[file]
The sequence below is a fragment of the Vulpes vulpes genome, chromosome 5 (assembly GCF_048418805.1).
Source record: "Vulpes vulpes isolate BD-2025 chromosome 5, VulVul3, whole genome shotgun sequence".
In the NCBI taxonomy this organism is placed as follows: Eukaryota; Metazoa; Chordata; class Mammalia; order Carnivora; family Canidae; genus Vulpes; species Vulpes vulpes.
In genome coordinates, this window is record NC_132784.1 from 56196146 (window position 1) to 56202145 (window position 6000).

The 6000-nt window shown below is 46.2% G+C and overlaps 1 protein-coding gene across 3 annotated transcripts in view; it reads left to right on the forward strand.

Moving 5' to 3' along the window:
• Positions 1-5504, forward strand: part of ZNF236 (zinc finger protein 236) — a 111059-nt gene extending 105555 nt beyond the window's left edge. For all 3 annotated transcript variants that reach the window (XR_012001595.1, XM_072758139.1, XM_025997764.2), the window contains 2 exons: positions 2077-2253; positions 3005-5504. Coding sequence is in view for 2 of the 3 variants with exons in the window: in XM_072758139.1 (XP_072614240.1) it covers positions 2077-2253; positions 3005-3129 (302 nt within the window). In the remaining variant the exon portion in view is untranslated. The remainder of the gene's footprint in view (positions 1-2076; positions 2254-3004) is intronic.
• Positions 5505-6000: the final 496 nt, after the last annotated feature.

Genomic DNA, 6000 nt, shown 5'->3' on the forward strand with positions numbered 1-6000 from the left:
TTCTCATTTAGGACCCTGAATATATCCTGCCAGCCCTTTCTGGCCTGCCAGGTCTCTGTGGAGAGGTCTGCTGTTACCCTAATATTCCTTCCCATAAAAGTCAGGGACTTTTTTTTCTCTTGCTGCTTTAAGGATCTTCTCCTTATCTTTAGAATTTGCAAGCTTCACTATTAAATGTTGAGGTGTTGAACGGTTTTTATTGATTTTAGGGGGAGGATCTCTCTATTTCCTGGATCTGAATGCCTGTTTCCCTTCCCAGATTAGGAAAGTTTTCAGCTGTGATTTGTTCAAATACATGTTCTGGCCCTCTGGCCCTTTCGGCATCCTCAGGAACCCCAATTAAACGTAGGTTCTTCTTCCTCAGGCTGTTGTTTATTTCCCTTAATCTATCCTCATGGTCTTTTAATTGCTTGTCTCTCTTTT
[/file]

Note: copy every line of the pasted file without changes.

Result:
The sequence below is a fragment of the Vulpes vulpes genome, chromosome 5 (assembly GCF_048418805.1).
Source record: "Vulpes vulpes isolate BD-2025 chromosome 5, VulVul3, whole genome shotgun sequence".
In the NCBI taxonomy this organism is placed as follows: Eukaryota; Metazoa; Chordata; class Mammalia; order Carnivora; family Canidae; genus Vulpes; species Vulpes vulpes.
In genome coordinates, this window is record NC_132784.1 from 56196146 (window position 1) to 56202145 (window position 6000).

The 6000-nt window shown below is 46.2% G+C and overlaps 1 protein-coding gene across 3 annotated transcripts in view; it reads left to right on the forward strand.

Moving 5' to 3' along the window:
• Positions 1-5504, forward strand: part of ZNF236 (zinc finger protein 236) — a 111059-nt gene extending 105555 nt beyond the window's left edge. For all 3 annotated transcript variants that reach the window (XR_012001595.1, XM_072758139.1, XM_025997764.2), the window contains 2 exons: positions 2077-2253; positions 3005-5504. Coding sequence is in view for 2 of the 3 variants with exons in the window: in XM_072758139.1 (XP_072614240.1) it covers positions 2077-2253; positions 3005-3129 (302 nt within the window). In the remaining variant the exon portion in view is untranslated. The remainder of the gene's footprint in view (positions 1-2076; positions 2254-3004) is intronic.
• Positions 5505-6000: the final 496 nt, after the last annotated feature.

Genomic DNA, 6000 nt, shown 5'->3' on the forward strand with positions numbered 1-6000 from the left:
TTCTCATTTAGGACCCTGAATATATCCTGCCAGCCCTTTCTGGCCTGCCAGGTCTCTGTGGAGAGGTCTGCTGTTACCCTAATATTCCTTCCCATAAAAGTCAGGGACTTTTTTTTCTCTTGCTGCTTTAAGGATCTTCTCCTTATCTTTAGAATTTGCAAGCTTCACTATTAAATGTTGAGGTGTTGAACGGTTTTTATTGATTTTAGGGGGAGGATCTCTCTATTTCCTGGATCTGAATGCCTGTTTCCCTTCCCAGATTAGGAAAGTTTTCAGCTGTGATTTGTTCAAATACATGTTCTGGCCCTCTGGCCCTTTCGGCATCCTCAGGAACCCCAATTAAACGTAGGTTCTTCTTCCTCAGGCTGTTGTTTATTTCCCTTAATCTATCCTCATGGTCTTTTAATTGCTTGTCTCTCTTTT